In a longish essay called "Are Newspapers Doomed," (published in Commentary), the author Joseph Epstein suggests some reasons that print newspapers--at least as we know them--may not continue much longer. He links the change in appetite for print newspapers to, among other things, the blogosphere:
[T]he young are hardly alone in turning away from newspapers. Nor are they alone responsible for the dizzying growth of the so-called blogosphere, said to be increasing by 70,000 sites a day (according to the search portal technorati.com). In the first half of this year alone, the number of new blogs grew from 7.8 to 14.2 million. And if the numbers are dizzying, the sheer amount of information floating around is enoughto give a person a serious case of Newsheimers.But this isn't an essay on journalism versus blogging. It's much broader and perhaps, a lament for the glory days of newpaper journalism: "About our newspapers as they now stand, little more can be said in their favor than that they do not require batteries to operate, you can swat flies with them, and they can still be used to wrap fish."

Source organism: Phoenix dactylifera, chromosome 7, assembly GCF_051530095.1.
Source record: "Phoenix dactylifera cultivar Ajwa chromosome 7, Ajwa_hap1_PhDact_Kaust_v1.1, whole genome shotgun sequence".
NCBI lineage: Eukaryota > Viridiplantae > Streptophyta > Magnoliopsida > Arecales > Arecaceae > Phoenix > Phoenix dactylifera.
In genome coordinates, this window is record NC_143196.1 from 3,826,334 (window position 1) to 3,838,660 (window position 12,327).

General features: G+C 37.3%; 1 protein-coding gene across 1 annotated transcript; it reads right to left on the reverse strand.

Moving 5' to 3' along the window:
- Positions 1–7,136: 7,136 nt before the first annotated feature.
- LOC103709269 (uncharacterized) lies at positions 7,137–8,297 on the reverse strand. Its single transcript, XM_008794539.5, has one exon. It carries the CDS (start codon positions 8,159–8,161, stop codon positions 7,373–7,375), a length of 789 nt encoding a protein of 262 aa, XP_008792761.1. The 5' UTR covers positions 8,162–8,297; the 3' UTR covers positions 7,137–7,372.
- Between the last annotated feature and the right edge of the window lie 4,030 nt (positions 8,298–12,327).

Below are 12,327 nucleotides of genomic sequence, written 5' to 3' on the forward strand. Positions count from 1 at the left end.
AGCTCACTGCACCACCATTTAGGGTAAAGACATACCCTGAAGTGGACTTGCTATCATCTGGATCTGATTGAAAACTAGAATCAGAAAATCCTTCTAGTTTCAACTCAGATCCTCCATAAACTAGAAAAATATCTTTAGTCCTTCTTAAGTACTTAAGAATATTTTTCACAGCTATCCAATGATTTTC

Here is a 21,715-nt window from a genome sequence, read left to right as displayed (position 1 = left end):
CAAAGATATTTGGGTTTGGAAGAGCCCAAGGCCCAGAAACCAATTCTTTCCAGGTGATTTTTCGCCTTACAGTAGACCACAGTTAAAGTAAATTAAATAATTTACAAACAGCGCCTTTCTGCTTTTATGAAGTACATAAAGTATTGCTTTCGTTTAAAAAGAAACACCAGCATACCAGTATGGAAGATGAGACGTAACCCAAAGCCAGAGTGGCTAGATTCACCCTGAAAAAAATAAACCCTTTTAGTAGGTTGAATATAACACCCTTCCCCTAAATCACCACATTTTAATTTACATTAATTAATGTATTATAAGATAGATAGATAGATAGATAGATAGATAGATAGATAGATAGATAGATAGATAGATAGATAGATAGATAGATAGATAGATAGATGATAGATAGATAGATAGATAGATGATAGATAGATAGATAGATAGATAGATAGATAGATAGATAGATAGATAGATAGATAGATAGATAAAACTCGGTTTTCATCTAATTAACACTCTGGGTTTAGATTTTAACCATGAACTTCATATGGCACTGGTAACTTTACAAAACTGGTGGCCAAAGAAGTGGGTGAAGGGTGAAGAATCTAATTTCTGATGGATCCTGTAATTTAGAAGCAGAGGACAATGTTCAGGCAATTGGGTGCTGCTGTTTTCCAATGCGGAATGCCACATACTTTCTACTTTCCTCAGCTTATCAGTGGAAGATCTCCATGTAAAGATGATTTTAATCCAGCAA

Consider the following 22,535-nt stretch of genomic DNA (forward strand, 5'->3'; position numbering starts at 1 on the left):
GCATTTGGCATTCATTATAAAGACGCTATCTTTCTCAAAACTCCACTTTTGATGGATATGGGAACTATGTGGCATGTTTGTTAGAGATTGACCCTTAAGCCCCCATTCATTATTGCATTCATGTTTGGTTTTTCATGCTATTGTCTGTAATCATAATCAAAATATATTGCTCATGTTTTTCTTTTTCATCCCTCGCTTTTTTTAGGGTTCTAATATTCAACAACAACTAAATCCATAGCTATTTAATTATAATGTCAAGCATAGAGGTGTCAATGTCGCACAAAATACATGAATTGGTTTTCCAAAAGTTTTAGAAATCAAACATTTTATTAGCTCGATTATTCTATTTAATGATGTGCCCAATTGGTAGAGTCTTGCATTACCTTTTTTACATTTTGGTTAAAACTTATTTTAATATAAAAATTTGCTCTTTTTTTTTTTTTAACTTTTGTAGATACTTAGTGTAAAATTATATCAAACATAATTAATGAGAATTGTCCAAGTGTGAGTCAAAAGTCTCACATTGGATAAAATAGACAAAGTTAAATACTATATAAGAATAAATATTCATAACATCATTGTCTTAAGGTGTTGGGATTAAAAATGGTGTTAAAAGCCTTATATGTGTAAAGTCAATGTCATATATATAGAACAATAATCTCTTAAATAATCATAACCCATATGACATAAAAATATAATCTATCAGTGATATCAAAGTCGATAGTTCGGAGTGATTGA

Astonishing results are reported when news is passed from one blog to another: scores if not hundreds of thousands of hits, and, on sites that post readers’ reactions, responses that can often be more impressive in research and reasoning than anything likely to turn up in print. Newspaper journalists themselves often get their stories from blogs, and bloggers have been extremely useful in verifying or refuting the erroneous reportage of mainstream journalists.
Well worth reading.